Tuesday, May 19, 2015

Wildebeest migration

This world famous migration is a circle of life
which, in simple terms, means that there isn't a
start or an end. Only where the herds are located
at a particular time. The big determinant is the
availability of pastures.   The plains of Ngorongoro
Conservation Area in Serengeti are a favored spot
as grass abounds and the wildebeest find a safe
place to graze. It is also here that over 500,000 new
calves are born and many are taken by the nearby
waiting Jackals or Hyenas.

New borns have little time to strengthen their legs.
As soon after birth, the “pilgrim" continues.

By April, the rains are over in southern Serengeti
and the plains have dried up. The great herds then
gather and face the long march northwards and
westwards. The natural lawn mowers abandon
the exhausted grasslands of southern Serengeti to
head for the already tall grass of the Western
corridor, near the shores of Lake Victoria.

The pioneers of the migration movement are
the majestic herds of zebras. They prefer the long
stems of the coarse grass. This way, they leave behind
shorter grass which is favored by the wildebeests.

In late June to July the mass start pouring into
the Kenya Masai Mara reserve where fresh, tender
and mineral-rich grass is already waiting. Here
they meet the resident Mara populations which
add up to about 150,000. Also commonly referred
to as the Loita plains herds, they spend most of the
season northeast of the Mara. When it gets dry, they
pour into the interior of the Mara in search of greener

The migrating herds spend roughly 3 to 31/2 months
in the Mara crossing through Sand River, which is a
tributary of the Mara along the boundary of Kenya
and Tanzania. They trek westwards and cross the
Mara river and sometimes the Talek river. Usually
around this time heavy rains on the Mau Escarpment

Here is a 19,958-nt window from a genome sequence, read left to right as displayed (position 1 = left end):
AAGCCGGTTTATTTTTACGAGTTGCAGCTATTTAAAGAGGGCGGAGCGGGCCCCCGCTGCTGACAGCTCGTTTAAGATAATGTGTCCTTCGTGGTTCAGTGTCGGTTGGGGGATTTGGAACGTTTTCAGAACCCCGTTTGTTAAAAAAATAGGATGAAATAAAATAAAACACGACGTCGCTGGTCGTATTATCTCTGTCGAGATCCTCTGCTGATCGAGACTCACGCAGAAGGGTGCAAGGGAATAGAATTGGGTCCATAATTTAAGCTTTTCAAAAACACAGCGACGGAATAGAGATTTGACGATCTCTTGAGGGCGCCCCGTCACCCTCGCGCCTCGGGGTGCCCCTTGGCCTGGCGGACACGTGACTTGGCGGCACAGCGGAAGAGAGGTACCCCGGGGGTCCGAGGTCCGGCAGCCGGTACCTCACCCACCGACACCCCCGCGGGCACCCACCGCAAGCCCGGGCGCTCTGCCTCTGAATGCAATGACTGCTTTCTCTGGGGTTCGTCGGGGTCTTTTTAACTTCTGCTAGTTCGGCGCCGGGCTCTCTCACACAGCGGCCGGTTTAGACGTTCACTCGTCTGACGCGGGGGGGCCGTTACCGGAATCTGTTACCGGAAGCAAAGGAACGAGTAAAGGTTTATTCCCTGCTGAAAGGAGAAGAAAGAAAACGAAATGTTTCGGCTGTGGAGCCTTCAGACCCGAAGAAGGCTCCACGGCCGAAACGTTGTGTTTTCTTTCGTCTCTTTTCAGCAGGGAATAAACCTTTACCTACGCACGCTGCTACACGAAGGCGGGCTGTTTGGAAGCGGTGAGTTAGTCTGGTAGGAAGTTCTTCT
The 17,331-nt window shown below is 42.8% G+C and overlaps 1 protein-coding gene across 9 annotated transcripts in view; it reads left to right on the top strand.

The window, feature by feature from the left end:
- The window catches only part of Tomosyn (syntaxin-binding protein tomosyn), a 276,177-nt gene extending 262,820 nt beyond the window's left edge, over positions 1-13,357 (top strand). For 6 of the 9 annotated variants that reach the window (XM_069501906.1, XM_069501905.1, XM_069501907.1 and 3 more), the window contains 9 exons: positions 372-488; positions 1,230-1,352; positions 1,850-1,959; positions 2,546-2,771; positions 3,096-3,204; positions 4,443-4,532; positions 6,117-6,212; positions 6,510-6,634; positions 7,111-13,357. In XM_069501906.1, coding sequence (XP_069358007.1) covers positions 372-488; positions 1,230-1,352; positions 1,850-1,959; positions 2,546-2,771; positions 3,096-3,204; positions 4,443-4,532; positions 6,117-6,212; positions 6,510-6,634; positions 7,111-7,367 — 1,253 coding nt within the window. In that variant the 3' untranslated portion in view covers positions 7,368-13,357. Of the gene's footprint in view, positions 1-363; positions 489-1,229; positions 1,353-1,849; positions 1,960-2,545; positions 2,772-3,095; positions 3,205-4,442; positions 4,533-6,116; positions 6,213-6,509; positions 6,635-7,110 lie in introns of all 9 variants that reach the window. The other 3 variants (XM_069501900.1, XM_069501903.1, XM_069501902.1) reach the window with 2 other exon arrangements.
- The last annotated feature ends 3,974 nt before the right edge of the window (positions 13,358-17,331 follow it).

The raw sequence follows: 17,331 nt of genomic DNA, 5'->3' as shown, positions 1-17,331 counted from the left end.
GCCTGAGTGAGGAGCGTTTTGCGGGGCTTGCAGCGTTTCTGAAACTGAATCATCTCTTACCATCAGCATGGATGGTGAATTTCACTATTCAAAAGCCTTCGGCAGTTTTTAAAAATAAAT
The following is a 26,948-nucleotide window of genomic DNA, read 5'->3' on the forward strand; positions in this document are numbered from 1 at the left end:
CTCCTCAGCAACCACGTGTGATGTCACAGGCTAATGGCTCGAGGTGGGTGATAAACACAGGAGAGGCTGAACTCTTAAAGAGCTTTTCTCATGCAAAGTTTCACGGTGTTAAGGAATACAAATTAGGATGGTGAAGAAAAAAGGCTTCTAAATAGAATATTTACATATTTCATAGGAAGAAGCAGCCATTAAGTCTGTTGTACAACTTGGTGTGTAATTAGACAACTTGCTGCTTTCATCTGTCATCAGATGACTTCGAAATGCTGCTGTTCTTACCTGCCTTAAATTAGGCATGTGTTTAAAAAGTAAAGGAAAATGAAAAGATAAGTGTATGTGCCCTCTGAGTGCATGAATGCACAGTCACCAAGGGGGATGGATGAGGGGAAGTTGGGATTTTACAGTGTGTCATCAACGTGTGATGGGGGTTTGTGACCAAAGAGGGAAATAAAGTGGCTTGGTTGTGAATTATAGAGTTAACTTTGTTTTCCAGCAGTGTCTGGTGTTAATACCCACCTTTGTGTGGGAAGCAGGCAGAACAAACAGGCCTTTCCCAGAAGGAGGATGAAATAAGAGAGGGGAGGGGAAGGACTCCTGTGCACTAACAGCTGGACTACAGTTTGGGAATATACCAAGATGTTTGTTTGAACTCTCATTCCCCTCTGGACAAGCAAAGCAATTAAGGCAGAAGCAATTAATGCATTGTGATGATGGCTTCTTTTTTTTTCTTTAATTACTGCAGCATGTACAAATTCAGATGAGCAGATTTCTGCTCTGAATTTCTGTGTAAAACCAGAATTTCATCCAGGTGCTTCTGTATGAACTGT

(origin of Mara River) fill the Mara river to the brim.

This is a good time to watch the trunk-looking
Crocodiles, while they await the forthcoming feast.
Finally, the gnus (wildebeests) venture into the river.
This gregarious coordinated behavior of the herds,
usually teamed with zebras, creates an unimaginable scene.
Just what the cameras have been waiting for.

They wander along the river looking for a
convenient crossing point. This is a moment
filled with tension for both the gnus(wildebeests)
and the audience.

They survey for a less steep and with no obvious
danger. Finally, one takes courage and plunges
into the river and magically the rest falls onto
the footsteps and in one organized line cross the river.

In addition to the crocodiles, accidents also occur.
The river’s current can be too strong for some especially
the young ones. Or simply getting stuck between the rocks in
the river and breaking limbs, a direct ticket to the jaws
of the giant crocodiles. Finally, the crossing is done
and the trek to their unknown (or known)  destiny continues.

In the month of October, they are already heading
to Serengeti where the rains have treated the southern
grasslands to lush, green carpet of rich grass. Once
again, they are heading to the southern plains, where
a new generation will be born to start the cycle of
life all over again

 Shared by Peter K. Philip
Kenya luxury safari
Natural Track Safaris

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